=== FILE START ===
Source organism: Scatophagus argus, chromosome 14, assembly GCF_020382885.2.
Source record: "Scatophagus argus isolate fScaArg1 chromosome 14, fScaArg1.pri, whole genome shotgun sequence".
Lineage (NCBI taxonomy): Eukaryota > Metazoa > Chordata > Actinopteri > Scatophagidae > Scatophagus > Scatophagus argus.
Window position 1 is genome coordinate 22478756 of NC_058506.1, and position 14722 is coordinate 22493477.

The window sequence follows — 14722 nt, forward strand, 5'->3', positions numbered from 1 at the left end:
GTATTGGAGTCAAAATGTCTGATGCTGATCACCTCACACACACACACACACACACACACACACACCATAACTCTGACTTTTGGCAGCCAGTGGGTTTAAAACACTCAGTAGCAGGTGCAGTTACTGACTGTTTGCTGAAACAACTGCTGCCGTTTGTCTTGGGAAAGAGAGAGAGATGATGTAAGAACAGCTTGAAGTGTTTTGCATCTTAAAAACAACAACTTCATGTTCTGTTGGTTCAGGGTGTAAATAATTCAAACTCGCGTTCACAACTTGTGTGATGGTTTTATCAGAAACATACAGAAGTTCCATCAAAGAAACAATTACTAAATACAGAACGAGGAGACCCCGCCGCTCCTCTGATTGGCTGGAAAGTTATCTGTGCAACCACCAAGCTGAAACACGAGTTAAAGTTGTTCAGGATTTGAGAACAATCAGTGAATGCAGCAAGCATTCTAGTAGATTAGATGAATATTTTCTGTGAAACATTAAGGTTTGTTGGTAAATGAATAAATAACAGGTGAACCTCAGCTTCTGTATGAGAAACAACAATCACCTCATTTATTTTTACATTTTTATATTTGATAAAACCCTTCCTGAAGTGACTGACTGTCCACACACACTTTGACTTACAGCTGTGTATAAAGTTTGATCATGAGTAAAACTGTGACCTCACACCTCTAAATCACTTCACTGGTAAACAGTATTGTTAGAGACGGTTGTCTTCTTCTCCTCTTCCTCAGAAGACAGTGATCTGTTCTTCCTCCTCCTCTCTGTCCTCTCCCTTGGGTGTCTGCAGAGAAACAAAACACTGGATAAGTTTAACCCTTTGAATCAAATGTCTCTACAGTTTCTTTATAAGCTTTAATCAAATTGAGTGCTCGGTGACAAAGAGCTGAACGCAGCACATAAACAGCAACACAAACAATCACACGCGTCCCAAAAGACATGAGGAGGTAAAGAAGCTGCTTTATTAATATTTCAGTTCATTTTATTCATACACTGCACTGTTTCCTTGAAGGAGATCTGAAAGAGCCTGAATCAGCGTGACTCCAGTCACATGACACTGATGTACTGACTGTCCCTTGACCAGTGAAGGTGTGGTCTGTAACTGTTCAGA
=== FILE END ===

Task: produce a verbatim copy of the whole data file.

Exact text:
Source organism: Scatophagus argus, chromosome 14, assembly GCF_020382885.2.
Source record: "Scatophagus argus isolate fScaArg1 chromosome 14, fScaArg1.pri, whole genome shotgun sequence".
Lineage (NCBI taxonomy): Eukaryota > Metazoa > Chordata > Actinopteri > Scatophagidae > Scatophagus > Scatophagus argus.
Window position 1 is genome coordinate 22478756 of NC_058506.1, and position 14722 is coordinate 22493477.

The window sequence follows — 14722 nt, forward strand, 5'->3', positions numbered from 1 at the left end:
GTATTGGAGTCAAAATGTCTGATGCTGATCACCTCACACACACACACACACACACACACACACACCATAACTCTGACTTTTGGCAGCCAGTGGGTTTAAAACACTCAGTAGCAGGTGCAGTTACTGACTGTTTGCTGAAACAACTGCTGCCGTTTGTCTTGGGAAAGAGAGAGAGATGATGTAAGAACAGCTTGAAGTGTTTTGCATCTTAAAAACAACAACTTCATGTTCTGTTGGTTCAGGGTGTAAATAATTCAAACTCGCGTTCACAACTTGTGTGATGGTTTTATCAGAAACATACAGAAGTTCCATCAAAGAAACAATTACTAAATACAGAACGAGGAGACCCCGCCGCTCCTCTGATTGGCTGGAAAGTTATCTGTGCAACCACCAAGCTGAAACACGAGTTAAAGTTGTTCAGGATTTGAGAACAATCAGTGAATGCAGCAAGCATTCTAGTAGATTAGATGAATATTTTCTGTGAAACATTAAGGTTTGTTGGTAAATGAATAAATAACAGGTGAACCTCAGCTTCTGTATGAGAAACAACAATCACCTCATTTATTTTTACATTTTTATATTTGATAAAACCCTTCCTGAAGTGACTGACTGTCCACACACACTTTGACTTACAGCTGTGTATAAAGTTTGATCATGAGTAAAACTGTGACCTCACACCTCTAAATCACTTCACTGGTAAACAGTATTGTTAGAGACGGTTGTCTTCTTCTCCTCTTCCTCAGAAGACAGTGATCTGTTCTTCCTCCTCCTCTCTGTCCTCTCCCTTGGGTGTCTGCAGAGAAACAAAACACTGGATAAGTTTAACCCTTTGAATCAAATGTCTCTACAGTTTCTTTATAAGCTTTAATCAAATTGAGTGCTCGGTGACAAAGAGCTGAACGCAGCACATAAACAGCAACACAAACAATCACACGCGTCCCAAAAGACATGAGGAGGTAAAGAAGCTGCTTTATTAATATTTCAGTTCATTTTATTCATACACTGCACTGTTTCCTTGAAGGAGATCTGAAAGAGCCTGAATCAGCGTGACTCCAGTCACATGACACTGATGTACTGACTGTCCCTTGACCAGTGAAGGTGTGGTCTGTAACTGTTCAGA